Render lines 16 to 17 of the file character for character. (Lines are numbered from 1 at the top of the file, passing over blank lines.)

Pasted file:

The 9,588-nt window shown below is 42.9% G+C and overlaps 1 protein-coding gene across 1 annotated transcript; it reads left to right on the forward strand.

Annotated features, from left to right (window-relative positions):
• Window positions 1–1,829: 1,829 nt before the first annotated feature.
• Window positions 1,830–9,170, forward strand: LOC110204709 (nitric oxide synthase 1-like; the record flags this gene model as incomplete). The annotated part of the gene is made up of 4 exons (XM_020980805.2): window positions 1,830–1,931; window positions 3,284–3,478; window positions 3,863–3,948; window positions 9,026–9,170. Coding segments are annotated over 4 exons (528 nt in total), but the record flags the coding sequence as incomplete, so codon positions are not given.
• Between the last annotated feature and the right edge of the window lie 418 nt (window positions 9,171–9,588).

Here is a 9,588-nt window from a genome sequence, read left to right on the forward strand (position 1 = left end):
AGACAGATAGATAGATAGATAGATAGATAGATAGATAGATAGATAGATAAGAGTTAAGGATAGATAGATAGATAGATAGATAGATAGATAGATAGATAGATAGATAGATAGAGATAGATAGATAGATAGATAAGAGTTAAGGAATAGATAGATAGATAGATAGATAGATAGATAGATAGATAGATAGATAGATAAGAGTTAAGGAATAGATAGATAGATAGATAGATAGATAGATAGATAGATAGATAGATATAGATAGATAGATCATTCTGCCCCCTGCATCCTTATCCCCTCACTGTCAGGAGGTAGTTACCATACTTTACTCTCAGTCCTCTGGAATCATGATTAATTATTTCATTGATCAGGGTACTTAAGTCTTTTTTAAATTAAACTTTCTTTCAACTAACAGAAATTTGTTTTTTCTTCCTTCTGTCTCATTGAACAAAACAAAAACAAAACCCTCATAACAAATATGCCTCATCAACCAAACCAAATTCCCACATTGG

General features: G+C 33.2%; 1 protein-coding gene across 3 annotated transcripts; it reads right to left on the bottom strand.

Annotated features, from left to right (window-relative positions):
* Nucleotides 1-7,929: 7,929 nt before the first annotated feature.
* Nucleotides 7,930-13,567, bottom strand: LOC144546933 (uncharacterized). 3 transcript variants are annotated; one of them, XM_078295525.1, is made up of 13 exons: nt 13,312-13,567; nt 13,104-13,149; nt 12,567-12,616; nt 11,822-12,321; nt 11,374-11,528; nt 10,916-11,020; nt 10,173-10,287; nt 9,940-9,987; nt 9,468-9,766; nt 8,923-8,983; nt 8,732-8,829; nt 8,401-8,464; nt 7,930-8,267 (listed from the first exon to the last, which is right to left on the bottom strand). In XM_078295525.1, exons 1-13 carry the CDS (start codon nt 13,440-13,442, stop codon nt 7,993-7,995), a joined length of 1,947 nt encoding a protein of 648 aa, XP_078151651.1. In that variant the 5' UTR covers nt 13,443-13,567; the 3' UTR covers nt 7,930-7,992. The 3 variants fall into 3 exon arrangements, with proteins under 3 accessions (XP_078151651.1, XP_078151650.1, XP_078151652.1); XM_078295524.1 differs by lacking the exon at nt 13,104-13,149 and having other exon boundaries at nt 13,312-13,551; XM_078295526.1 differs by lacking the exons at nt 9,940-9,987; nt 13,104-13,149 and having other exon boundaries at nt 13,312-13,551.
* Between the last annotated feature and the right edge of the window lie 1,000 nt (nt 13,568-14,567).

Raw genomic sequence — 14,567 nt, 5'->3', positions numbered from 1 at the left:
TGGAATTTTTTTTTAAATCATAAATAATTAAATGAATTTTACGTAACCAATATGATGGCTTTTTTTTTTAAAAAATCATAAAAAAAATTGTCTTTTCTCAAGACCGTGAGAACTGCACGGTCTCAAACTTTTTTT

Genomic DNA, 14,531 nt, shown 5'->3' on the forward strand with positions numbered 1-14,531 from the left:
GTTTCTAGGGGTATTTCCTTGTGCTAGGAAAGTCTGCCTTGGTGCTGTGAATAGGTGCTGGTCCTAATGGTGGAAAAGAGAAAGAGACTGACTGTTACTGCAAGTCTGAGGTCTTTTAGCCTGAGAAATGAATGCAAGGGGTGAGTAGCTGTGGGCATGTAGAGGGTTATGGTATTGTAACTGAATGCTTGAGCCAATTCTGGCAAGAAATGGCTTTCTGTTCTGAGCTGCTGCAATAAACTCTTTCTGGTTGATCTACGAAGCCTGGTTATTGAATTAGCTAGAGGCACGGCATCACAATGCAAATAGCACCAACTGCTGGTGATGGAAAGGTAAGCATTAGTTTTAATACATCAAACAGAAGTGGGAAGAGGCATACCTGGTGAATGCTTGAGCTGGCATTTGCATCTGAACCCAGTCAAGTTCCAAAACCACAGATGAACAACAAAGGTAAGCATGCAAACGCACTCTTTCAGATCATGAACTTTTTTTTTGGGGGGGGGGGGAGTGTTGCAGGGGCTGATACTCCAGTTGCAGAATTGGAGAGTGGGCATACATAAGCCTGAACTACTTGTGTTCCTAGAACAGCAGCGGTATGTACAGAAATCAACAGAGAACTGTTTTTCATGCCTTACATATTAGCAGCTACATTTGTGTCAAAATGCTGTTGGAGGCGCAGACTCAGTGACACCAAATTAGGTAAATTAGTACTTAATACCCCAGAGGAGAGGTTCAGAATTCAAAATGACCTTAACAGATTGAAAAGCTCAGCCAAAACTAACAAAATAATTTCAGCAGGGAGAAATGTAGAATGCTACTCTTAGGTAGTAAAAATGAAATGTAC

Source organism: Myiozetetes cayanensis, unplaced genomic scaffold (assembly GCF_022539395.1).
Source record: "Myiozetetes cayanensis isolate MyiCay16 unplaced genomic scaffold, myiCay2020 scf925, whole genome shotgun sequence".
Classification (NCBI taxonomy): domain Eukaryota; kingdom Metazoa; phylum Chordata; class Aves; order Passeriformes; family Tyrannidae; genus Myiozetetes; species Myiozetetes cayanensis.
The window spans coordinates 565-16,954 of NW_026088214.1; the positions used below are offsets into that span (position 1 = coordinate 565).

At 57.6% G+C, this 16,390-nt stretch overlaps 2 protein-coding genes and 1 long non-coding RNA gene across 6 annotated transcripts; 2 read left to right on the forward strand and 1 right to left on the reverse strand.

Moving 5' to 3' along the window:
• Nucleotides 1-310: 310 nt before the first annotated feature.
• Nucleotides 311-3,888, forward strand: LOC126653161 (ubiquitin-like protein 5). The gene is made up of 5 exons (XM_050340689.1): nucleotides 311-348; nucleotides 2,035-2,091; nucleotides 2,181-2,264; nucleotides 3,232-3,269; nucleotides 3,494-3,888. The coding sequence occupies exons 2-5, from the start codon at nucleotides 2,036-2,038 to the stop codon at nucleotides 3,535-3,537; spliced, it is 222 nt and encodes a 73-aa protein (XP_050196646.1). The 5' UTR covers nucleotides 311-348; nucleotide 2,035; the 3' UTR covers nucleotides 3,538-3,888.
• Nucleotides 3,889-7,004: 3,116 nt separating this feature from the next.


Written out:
GTTTCTAGGGGTATTTCCTTGTGCTAGGAAAGTCTGCCTTGGTGCTGTGAATAGGTGCTGGTCCTAATGGTGGAAAAGAGAAAGAGACTGACTGTTACTGCAAGTCTGAGGTCTTTTAGCCTGAGAAATGAATGCAAGGGGTGAGTAGCTGTGGGCATGTAGAGGGTTATGGTATTGTAACTGAATGCTTGAGCCAATTCTGGCAAGAAATGGCTTTCTGTTCTGAGCTGCTGCAATAAACTCTTTCTGGTTGATCTACGAAGCCTGGTTATTGAATTAGCTAGAGGCACGGCATCACAATGCAAATAGCACCAACTGCTGGTGATGGAAAGGTAAGCATTAGTTTTAATACATCAAACAGAAGTGGGAAGAGGCATACCTGGTGAATGCTTGAGCTGGCATTTGCATCTGAACCCAGTCAAGTTCCAAAACCACAGATGAACAACAAAGGTAAGCATGCAAACGCACTCTTTCAGATCATGAACTTTTTTTTTGGGGGGGGGGGGAGTGTTGCAGGGGCTGATACTCCAGTTGCAGAATTGGAGAGTGGGCATACATAAGCCTGAACTACTTGTGTTCCTAGAACAGCAGCGGTATGTACAGAAATCAACAGAGAACTGTTTTTCATGCCTTACATATTAGCAGCTACATTTGTGTCAAAATGCTGTTGGAGGCGCAGACTCAGTGACACCAAATTAGGTAAATTAGTACTTAATACCCCAGAGGAGAGGTTCAGAATTCAAAATGACCTTAACAGATTGAAAAGCTCAGCCAAAACTAACAAAATAATTTCAGCAGGGAGAAATGTAGAATGCTACTCTTAGGTAGTAAAAATGAAATGTAC

Source organism: Myiozetetes cayanensis, unplaced genomic scaffold (assembly GCF_022539395.1).